The Cold War analogy is “not perfect, but there are elements, including the hardening of system-type competition, ratcheting up of military competition, and pressure to delink economically, that were not as evident a few years ago,” Elizabeth Economy, the director for Asia studies at the Council on Foreign Relations, told Insider.
“The reality is that tensions between the United States and China are rising considerably at the moment,” Clete Willems, the White House’s former top trade negotiator, told CNBC earlier this month.
“I know people get uncomfortable with the terminology, but I do think we have to be honest and call this what it is, and this is the start of a new Cold War. And if we’re not careful, things could get much, much worse,” Willems, who left the Trump administration last year, added.
‘A Cold War would be devastating’ and ‘force countries to choose a side’
The Cold War between the US and the Soviet Union was a product of the times. World War II devastated large swaths of Europe and Asia and left the US and the USSR as the most powerful nations on the planet. But they had fundamentally conflicting ideologies, which was at the heart of the decades-long standoff between the two superpowers.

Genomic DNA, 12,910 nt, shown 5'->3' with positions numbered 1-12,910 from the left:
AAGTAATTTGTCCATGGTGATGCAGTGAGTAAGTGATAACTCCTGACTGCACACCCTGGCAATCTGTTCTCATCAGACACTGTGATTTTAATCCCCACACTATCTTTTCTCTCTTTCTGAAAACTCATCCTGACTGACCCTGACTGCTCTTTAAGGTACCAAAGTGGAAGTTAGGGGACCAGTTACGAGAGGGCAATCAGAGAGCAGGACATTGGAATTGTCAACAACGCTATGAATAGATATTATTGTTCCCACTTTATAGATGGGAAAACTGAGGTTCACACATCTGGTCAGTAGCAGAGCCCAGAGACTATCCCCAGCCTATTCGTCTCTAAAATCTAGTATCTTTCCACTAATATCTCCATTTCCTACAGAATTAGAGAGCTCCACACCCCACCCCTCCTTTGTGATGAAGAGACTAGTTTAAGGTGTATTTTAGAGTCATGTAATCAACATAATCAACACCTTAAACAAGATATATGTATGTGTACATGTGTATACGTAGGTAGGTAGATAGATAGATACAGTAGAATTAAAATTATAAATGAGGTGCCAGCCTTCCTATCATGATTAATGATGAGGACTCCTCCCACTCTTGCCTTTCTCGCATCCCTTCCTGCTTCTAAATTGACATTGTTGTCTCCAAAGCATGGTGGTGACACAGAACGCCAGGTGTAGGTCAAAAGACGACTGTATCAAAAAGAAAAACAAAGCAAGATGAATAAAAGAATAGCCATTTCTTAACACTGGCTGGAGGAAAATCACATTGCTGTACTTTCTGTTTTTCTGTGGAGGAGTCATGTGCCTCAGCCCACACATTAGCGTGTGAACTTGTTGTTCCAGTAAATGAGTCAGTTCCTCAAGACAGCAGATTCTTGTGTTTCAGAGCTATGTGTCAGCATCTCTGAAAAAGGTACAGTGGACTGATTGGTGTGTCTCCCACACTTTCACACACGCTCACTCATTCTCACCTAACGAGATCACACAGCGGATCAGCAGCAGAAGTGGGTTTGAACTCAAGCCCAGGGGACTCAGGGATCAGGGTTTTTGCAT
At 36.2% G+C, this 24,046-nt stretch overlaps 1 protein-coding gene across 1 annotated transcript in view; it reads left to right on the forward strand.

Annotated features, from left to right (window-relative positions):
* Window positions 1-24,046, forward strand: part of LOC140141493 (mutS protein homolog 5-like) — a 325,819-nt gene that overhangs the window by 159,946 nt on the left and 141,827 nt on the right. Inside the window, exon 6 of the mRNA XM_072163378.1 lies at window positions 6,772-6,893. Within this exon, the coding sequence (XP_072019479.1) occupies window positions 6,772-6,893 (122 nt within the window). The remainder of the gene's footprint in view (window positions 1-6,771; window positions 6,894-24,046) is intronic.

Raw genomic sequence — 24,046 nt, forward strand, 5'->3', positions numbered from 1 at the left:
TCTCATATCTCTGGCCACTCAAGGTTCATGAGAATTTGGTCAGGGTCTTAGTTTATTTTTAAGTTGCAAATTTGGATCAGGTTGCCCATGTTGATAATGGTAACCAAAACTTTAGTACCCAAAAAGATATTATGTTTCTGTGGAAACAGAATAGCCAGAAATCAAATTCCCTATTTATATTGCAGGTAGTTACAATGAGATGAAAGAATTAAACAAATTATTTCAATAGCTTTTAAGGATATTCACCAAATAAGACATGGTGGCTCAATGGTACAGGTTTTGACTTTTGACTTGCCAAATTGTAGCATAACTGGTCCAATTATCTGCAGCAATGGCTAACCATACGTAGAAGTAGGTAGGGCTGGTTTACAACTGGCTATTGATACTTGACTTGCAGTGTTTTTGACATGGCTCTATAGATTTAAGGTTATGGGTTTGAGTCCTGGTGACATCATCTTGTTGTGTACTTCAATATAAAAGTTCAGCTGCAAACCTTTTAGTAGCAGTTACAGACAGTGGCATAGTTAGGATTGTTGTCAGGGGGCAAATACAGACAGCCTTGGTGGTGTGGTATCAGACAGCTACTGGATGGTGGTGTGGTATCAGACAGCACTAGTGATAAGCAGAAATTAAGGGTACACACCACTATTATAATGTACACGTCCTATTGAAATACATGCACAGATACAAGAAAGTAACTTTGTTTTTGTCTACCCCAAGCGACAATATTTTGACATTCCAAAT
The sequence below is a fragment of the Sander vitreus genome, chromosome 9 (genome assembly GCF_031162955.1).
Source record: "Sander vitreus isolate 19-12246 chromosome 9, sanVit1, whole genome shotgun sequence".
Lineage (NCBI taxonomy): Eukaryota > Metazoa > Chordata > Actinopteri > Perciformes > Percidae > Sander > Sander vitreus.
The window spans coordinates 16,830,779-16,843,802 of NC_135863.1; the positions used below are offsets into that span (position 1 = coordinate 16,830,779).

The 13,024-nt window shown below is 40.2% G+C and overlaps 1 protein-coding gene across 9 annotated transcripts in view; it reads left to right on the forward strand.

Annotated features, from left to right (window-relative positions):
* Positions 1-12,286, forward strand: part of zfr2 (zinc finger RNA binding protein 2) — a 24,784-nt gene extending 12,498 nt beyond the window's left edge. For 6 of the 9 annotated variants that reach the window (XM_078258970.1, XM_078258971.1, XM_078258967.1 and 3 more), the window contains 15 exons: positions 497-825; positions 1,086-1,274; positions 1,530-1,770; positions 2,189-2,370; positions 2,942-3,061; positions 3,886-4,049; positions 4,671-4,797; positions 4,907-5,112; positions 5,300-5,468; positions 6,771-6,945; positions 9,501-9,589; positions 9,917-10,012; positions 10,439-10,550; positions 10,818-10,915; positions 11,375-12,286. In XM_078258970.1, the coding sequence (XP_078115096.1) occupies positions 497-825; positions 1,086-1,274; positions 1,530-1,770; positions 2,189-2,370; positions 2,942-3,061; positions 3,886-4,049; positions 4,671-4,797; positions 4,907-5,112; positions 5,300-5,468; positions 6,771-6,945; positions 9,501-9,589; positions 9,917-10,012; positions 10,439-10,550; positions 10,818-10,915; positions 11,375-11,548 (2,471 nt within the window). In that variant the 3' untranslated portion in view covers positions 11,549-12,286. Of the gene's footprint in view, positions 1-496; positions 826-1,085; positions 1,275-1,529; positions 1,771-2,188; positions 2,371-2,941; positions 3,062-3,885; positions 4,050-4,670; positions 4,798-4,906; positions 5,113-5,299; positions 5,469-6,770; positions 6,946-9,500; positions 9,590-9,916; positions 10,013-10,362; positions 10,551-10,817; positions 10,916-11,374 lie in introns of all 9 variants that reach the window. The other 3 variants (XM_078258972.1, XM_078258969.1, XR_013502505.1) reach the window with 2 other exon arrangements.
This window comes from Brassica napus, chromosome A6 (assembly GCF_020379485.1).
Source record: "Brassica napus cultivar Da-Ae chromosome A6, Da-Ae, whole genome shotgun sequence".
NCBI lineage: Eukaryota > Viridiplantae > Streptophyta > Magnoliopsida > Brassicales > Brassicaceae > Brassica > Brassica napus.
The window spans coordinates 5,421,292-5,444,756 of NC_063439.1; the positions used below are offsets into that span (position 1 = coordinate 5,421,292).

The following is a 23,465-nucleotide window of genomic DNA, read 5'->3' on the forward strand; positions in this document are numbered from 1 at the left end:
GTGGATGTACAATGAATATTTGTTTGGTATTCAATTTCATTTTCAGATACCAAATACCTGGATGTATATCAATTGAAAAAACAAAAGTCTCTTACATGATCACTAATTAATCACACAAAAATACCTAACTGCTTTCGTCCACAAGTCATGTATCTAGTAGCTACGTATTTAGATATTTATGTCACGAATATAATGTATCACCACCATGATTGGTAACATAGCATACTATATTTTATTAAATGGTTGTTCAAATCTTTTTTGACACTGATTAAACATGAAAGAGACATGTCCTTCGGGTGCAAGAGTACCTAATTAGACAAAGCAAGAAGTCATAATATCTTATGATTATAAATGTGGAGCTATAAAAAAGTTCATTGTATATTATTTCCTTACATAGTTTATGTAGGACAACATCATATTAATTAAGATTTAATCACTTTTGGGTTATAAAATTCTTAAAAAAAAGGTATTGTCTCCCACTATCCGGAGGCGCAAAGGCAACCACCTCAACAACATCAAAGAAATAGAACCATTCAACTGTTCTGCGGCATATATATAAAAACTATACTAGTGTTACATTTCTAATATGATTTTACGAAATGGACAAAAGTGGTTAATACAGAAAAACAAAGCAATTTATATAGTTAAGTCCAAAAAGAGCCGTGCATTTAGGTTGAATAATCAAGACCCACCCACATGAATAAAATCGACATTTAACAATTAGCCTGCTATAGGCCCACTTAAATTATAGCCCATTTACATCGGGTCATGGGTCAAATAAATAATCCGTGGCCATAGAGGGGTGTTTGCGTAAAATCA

Though China is an authoritarian nation and does not share the same worldview as the US, the two countries are far more intricately connected – especially on an economic level. Before the coronavirus pandemic, China held $US1.09 trillion in US debt, surpassed by only Japan as the US’s top foreign creditor.
Bonnie Glaser, the director of the China Power Project at the Centre for Strategic and International Studies, told Insider there were elements of US-China competition “reminiscent of the US-Soviet Cold War,” adding that there are also fundamental differences in terms of the “extent of trade and people-to-people interaction.”